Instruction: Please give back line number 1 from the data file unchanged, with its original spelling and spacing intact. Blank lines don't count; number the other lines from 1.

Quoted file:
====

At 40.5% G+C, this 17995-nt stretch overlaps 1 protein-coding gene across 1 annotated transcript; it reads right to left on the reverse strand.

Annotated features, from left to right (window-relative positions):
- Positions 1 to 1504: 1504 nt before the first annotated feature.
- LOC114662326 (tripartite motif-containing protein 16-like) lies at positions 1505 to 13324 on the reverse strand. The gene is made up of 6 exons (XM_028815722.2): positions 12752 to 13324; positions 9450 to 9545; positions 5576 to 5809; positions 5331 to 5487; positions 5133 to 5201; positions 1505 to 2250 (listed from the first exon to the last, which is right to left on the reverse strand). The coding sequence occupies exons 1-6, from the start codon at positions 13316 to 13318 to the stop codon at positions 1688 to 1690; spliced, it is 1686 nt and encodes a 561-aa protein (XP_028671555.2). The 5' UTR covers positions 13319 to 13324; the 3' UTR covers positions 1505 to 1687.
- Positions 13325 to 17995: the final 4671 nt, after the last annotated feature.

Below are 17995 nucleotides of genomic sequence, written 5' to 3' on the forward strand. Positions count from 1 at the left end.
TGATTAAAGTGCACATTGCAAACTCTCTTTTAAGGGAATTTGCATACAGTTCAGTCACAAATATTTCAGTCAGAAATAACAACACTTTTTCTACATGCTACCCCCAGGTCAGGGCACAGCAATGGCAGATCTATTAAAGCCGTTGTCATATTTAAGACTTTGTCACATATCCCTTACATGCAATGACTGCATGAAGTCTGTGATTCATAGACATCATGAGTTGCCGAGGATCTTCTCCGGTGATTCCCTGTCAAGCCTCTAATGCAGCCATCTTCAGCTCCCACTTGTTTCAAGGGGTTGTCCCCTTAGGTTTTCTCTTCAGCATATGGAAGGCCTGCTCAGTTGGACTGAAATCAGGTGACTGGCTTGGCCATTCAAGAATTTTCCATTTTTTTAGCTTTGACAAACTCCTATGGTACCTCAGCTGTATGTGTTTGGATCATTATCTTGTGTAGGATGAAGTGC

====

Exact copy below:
At 40.5% G+C, this 17995-nt stretch overlaps 1 protein-coding gene across 1 annotated transcript; it reads right to left on the reverse strand.